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Paediatric poisoning presentations reported to a regional toxicology service in Australia.

Authors
  • Downes, Michael A1, 2
  • Lovett, Caitlyn J1, 3
  • Isbister, Geoffrey K1, 2
  • 1 Department of Clinical Toxicology, Calvary Mater Newcastle, Newcastle, New South Wales, Australia. , (Australia)
  • 2 Clinical Toxicology Research Group, University of Newcastle, Newcastle, New South Wales, Australia. , (Australia)
  • 3 Emergency Department, John Hunter Hospital, Newcastle, New South Wales, Australia. , (Australia)
Type
Published Article
Journal
Journal of Paediatrics and Child Health
Publisher
Wiley (Blackwell Publishing)
Publication Date
Jul 01, 2021
Volume
57
Issue
7
Pages
1049–1053
Identifiers
DOI: 10.1111/jpc.15387
PMID: 33586836
Source
Medline
Keywords
Language
English
License
Unknown

Abstract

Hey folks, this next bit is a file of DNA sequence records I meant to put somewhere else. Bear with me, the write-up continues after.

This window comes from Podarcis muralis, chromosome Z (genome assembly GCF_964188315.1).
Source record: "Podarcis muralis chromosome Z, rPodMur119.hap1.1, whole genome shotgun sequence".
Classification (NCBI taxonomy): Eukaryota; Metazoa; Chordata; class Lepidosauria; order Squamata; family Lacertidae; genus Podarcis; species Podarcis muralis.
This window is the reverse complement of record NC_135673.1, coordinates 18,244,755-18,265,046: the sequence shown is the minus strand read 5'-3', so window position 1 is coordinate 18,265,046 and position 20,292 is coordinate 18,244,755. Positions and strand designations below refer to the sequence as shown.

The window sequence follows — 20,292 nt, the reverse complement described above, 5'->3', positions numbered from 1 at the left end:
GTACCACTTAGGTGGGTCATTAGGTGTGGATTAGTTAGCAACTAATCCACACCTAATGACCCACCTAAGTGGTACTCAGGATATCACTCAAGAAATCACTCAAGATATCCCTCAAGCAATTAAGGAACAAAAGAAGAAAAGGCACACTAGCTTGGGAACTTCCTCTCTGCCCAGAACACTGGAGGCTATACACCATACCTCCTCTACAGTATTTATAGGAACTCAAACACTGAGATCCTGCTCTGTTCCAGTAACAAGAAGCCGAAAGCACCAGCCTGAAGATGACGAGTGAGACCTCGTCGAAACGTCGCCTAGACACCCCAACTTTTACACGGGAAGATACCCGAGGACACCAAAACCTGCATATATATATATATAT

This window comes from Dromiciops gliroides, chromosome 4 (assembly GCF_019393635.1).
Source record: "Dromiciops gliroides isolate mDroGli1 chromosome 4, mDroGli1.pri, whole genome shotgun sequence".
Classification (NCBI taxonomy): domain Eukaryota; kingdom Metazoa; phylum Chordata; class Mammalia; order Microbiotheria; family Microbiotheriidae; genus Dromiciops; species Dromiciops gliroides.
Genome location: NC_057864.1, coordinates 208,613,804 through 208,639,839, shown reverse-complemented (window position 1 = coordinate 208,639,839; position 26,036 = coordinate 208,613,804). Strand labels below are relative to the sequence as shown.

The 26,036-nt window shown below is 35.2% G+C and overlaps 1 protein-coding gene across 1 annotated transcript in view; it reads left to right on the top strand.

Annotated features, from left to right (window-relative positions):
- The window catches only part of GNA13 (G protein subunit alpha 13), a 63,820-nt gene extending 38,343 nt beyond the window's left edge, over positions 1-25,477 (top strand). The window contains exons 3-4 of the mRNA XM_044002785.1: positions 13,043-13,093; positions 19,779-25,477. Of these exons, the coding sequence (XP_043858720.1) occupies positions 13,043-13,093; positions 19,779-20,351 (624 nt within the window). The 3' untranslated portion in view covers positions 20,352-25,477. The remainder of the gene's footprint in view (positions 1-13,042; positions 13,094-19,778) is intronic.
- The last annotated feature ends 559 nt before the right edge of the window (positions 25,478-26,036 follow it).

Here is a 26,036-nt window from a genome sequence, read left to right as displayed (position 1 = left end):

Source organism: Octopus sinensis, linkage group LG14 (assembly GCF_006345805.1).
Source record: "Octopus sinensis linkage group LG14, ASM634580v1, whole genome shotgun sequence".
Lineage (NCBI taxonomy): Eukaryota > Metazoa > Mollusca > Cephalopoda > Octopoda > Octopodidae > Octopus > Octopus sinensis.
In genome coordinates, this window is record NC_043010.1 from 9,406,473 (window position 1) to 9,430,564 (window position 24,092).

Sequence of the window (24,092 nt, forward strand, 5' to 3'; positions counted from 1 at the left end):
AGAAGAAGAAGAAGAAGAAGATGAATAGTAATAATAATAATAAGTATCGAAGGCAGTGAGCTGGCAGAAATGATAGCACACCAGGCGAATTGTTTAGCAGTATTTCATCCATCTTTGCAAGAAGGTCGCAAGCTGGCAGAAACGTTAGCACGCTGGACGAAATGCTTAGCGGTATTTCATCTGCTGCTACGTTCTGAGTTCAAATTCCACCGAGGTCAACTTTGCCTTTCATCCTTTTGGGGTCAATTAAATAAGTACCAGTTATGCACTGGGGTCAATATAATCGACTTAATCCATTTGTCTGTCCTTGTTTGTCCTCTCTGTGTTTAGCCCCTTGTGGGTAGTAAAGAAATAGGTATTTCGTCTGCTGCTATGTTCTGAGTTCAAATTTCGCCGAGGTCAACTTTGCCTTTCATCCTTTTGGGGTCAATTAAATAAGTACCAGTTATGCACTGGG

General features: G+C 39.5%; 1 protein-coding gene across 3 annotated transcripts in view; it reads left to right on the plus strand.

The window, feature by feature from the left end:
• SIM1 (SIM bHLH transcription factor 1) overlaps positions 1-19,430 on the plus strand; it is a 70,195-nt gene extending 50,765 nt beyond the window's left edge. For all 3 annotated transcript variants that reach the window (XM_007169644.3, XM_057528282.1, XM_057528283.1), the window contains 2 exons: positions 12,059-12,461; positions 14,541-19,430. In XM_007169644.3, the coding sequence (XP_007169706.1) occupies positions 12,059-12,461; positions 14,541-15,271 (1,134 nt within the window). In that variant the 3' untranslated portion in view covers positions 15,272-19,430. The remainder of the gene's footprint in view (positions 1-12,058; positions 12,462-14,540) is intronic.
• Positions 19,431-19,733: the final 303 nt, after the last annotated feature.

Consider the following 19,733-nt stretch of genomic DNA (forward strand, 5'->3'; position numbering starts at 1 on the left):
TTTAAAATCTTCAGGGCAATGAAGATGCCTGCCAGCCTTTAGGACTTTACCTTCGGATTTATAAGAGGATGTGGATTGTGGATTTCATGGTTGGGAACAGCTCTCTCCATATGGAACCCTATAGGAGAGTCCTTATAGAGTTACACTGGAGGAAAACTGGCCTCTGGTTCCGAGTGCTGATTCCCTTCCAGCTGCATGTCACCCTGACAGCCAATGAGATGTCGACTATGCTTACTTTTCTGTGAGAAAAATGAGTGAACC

The aim of this study is to describe the epidemiology and health-care utilisation of paediatric emergency department (ED) presentations due to poisoning. A retrospective review of all ED presentations of paediatric poisoning cases (<18 years) reported to a tertiary toxicology service from 2015 to 2016 was conducted. Cases were classified into three age groups: pre-school (0-6 years), primary school (7-11 years) and adolescent (12-17 years). Outcomes included patient transfer, length of ED stay (LOS) and proportion admitted to a medical ward, mental health unit or intensive care unit (ICU). From 764 consultations over a 2-year period, 87 were excluded as non-ED presentations. From these, there were 194 (29%; 47% female) pre-school aged, 34 (5%; 41% female) primary school aged and 449 (66%; 77% female) adolescent presentations. Deliberate self-poisoning was most common in 394 of 449 (88%) adolescents. Accidental exposures accounted for 159 (82%) of pre-school presentations and natural toxins occurred in all three age groups. Paracetamol, selective serotonin reuptake inhibitors, antipsychotics and ibuprofen were the most common toxins. Discharge from ED occurred in 147 of 194 (76%) pre-school, 24 of 34 (71%) primary school and 223 of 449 (50%) adolescent presentations. Of the 449 adolescents, 137 (31%) were admitted medically (median LOS 19.9 h), 19 were admitted to ICU (median LOS 71 h) and 70 (16%) admitted to mental health (median LOS 122 h). Five pre-school aged children were admitted to ICU. Adolescent deliberate self-poisoning has a significant impact on hospital resources, with mental health problems requiring extended length of stay. There were fewer pre-school accidental poisoning consultations, which were mainly discharged from ED. © 2021 Paediatrics and Child Health Division (The Royal Australasian College of Physicians).

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